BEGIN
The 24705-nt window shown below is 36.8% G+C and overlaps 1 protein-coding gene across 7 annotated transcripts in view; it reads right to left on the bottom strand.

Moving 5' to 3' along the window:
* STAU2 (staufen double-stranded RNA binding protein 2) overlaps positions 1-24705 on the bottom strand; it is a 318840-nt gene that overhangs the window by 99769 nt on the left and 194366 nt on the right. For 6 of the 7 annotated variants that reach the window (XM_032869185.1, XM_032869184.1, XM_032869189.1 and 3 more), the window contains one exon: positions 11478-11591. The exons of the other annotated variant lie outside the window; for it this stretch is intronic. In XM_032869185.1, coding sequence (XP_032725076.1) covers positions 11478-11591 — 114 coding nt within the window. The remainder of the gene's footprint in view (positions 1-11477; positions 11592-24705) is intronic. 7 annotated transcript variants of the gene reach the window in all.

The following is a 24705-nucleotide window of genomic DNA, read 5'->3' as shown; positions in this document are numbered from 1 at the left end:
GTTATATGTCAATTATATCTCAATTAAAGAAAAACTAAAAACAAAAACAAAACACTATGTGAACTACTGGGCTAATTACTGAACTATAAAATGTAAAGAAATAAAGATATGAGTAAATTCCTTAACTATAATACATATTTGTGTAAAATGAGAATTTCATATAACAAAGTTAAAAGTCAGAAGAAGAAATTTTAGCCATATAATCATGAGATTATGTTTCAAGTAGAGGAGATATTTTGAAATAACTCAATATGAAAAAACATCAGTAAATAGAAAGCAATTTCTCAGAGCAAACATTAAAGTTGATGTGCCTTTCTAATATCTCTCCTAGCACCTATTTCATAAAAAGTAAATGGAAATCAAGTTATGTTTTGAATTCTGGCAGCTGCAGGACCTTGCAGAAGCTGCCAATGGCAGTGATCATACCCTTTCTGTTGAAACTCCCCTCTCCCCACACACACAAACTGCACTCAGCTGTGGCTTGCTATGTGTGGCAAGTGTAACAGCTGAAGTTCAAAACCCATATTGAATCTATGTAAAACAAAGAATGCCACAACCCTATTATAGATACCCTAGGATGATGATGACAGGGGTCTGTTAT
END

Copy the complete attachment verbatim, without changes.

The 24705-nt window shown below is 36.8% G+C and overlaps 1 protein-coding gene across 7 annotated transcripts in view; it reads right to left on the bottom strand.

Moving 5' to 3' along the window:
* STAU2 (staufen double-stranded RNA binding protein 2) overlaps positions 1-24705 on the bottom strand; it is a 318840-nt gene that overhangs the window by 99769 nt on the left and 194366 nt on the right. For 6 of the 7 annotated variants that reach the window (XM_032869185.1, XM_032869184.1, XM_032869189.1 and 3 more), the window contains one exon: positions 11478-11591. The exons of the other annotated variant lie outside the window; for it this stretch is intronic. In XM_032869185.1, coding sequence (XP_032725076.1) covers positions 11478-11591 — 114 coding nt within the window. The remainder of the gene's footprint in view (positions 1-11477; positions 11592-24705) is intronic. 7 annotated transcript variants of the gene reach the window in all.

The following is a 24705-nucleotide window of genomic DNA, read 5'->3' as shown; positions in this document are numbered from 1 at the left end:
GTTATATGTCAATTATATCTCAATTAAAGAAAAACTAAAAACAAAAACAAAACACTATGTGAACTACTGGGCTAATTACTGAACTATAAAATGTAAAGAAATAAAGATATGAGTAAATTCCTTAACTATAATACATATTTGTGTAAAATGAGAATTTCATATAACAAAGTTAAAAGTCAGAAGAAGAAATTTTAGCCATATAATCATGAGATTATGTTTCAAGTAGAGGAGATATTTTGAAATAACTCAATATGAAAAAACATCAGTAAATAGAAAGCAATTTCTCAGAGCAAACATTAAAGTTGATGTGCCTTTCTAATATCTCTCCTAGCACCTATTTCATAAAAAGTAAATGGAAATCAAGTTATGTTTTGAATTCTGGCAGCTGCAGGACCTTGCAGAAGCTGCCAATGGCAGTGATCATACCCTTTCTGTTGAAACTCCCCTCTCCCCACACACACAAACTGCACTCAGCTGTGGCTTGCTATGTGTGGCAAGTGTAACAGCTGAAGTTCAAAACCCATATTGAATCTATGTAAAACAAAGAATGCCACAACCCTATTATAGATACCCTAGGATGATGATGACAGGGGTCTGTTAT